If we use the analogy of labor being like running a marathon, think of an induction as being tied to a car with which you must keep up in order to reach the finish line. Most times, the car would start slow, walking pace, like two miles an hour, and over the course of the day, the car (pitocin) would go a little faster, and a little faster, 'til you're finally running along at a good clip, and hopefully not being dragged behind the car! With HDPIs you sort of get pushed out of the car when it's already going 25 miles and hour and you just go faster from there.

When I took her the next afternoon, her pitocin was already up to 30 milliunits, which is pretty much the maximum recommended dose for any laboring woman, she couldn't feel it though because of course she had an epidural, not that I blame her a bit, I doubt I could take a pit induction that high myself without some pharmaceutical help.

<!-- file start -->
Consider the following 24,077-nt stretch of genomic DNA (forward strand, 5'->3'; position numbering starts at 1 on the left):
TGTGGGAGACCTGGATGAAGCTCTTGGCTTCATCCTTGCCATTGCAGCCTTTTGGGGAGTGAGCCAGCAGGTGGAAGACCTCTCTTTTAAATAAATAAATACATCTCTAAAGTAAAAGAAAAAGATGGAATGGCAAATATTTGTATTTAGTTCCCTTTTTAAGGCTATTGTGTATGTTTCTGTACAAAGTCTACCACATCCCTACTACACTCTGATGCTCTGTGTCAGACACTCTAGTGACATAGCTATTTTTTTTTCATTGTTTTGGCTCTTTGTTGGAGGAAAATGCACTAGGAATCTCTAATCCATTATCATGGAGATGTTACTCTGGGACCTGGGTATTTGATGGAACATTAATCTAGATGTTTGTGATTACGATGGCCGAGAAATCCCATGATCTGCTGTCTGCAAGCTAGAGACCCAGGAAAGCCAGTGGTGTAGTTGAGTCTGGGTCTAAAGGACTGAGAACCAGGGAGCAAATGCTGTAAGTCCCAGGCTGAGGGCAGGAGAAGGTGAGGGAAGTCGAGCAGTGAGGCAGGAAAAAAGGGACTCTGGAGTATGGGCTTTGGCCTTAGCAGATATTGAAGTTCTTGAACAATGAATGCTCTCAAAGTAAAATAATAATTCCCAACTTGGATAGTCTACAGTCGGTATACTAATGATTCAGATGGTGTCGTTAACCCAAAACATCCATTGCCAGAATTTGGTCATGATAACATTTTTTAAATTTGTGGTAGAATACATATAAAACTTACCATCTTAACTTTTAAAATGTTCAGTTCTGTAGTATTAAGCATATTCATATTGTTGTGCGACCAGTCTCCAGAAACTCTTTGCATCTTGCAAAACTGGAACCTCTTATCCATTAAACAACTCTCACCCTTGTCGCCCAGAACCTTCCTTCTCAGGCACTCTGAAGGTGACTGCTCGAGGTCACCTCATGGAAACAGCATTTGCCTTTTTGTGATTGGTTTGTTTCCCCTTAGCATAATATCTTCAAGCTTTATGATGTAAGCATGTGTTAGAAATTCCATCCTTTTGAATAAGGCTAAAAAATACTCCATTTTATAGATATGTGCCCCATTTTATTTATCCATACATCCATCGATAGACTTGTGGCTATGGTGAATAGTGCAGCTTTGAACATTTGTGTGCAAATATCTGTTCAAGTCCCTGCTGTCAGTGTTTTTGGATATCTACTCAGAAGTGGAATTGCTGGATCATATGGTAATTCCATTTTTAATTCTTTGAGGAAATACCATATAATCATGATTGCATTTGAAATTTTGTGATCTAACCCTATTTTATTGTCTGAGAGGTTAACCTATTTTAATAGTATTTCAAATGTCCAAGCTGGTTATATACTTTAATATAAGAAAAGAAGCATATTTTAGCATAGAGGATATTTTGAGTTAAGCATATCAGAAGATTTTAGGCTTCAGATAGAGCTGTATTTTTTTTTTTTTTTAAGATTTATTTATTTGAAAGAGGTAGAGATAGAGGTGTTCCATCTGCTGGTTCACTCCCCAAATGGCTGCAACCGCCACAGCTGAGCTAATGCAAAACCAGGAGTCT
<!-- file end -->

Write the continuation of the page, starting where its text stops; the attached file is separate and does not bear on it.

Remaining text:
Unfortunately, such a high dose caused, surprise surprise, hyperstimulus of the uterus so baby was having deep decels, and her uterus wasn't relaxing between contractions and she was contracting every minute.

We cut her pit in half and she started having a nicer labor pattern, but every so often baby would have a very deep variable deceleration. We suspected the cord might be wrapped around something at that point.

We started easing the pit back up again, this time using a low dose protocol, and soon her water broke with clear fluids. Whew! Despite the stress, baby hadn't pooped inside of her. Good.

Her uterus seemed to be pooping out (not suprising that she wasn't maintaining contractions with all the pit pumped into her from before, this is pretty common) so we kept increasing the pit.

About an hour after her water broke, we started seeing meconium, the baby's first bowl movement. Thick, thick, pea soup mec.

Finally, she was complete, we had her start pushing. The baby was having fewer variables, but his baseline had risen, which can indicate fever, or stress in a fetus, I was afraid he was on the verge of pooping out completely and he'd be plummeting down, and we'd be headed for a section.